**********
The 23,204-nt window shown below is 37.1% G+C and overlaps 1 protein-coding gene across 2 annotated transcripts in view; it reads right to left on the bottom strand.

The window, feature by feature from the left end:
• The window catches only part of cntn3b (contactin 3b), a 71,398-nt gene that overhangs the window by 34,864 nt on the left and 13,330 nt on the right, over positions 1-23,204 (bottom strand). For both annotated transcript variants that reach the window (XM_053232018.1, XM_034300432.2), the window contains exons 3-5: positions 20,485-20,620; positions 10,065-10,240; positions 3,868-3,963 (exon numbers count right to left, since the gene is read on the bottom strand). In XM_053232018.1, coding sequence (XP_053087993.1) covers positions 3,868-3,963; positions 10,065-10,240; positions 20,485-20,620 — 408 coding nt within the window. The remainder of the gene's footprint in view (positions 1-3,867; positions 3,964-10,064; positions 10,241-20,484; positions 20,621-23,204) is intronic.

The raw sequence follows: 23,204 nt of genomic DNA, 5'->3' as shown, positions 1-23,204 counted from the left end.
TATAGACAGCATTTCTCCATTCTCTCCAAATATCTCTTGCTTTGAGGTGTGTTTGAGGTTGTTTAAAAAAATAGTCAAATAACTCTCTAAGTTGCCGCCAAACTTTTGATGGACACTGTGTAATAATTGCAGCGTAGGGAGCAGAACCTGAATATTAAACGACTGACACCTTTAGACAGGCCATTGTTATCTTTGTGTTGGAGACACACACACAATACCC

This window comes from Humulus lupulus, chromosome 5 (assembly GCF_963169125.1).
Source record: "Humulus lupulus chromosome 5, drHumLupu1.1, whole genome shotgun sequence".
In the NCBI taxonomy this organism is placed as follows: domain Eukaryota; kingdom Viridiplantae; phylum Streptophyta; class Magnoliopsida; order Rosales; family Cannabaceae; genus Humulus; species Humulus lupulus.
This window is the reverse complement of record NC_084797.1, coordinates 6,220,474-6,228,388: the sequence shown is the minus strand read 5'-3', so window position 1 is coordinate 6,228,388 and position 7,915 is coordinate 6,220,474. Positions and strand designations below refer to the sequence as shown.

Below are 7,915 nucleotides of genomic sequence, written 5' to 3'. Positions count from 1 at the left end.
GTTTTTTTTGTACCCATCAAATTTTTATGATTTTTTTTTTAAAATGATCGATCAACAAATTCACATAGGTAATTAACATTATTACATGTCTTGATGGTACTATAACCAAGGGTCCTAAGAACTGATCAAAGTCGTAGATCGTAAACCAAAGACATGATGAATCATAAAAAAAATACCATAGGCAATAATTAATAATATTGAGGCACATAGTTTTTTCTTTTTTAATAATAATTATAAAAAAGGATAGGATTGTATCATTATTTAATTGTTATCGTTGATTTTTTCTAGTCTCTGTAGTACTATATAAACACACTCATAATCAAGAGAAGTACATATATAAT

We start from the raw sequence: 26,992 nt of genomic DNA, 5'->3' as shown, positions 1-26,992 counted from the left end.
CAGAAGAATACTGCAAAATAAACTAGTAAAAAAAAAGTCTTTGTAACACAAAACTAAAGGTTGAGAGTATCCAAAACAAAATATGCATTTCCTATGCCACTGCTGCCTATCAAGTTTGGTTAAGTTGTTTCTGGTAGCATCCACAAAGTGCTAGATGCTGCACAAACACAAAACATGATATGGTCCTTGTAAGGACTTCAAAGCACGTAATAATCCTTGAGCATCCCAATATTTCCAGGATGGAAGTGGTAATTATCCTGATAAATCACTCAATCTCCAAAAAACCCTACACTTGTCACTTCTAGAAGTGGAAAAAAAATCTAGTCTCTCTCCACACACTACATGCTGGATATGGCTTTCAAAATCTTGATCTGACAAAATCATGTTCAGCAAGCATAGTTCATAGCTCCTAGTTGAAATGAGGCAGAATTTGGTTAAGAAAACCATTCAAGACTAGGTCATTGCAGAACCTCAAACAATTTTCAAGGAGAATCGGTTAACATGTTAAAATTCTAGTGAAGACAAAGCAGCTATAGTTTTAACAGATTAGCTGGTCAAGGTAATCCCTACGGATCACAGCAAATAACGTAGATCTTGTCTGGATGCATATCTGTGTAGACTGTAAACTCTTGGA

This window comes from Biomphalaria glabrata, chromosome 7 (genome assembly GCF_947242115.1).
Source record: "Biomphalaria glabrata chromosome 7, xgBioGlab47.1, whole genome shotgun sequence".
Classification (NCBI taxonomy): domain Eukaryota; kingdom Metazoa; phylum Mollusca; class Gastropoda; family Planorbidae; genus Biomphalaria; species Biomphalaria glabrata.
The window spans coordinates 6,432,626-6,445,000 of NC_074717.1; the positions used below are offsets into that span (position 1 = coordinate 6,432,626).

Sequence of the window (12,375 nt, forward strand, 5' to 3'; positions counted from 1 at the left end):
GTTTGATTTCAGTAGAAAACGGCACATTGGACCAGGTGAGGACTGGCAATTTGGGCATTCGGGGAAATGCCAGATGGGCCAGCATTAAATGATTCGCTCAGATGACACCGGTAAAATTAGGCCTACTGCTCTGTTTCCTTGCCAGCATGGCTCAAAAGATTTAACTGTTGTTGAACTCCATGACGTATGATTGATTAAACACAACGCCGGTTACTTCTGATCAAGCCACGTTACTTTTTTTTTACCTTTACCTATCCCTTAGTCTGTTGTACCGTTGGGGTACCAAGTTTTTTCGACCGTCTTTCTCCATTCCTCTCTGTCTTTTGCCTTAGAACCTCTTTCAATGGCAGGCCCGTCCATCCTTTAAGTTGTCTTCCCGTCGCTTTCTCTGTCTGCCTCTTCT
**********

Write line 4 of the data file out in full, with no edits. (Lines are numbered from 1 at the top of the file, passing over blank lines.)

The raw sequence follows: 23,204 nt of genomic DNA, 5'->3' as shown, positions 1-23,204 counted from the left end.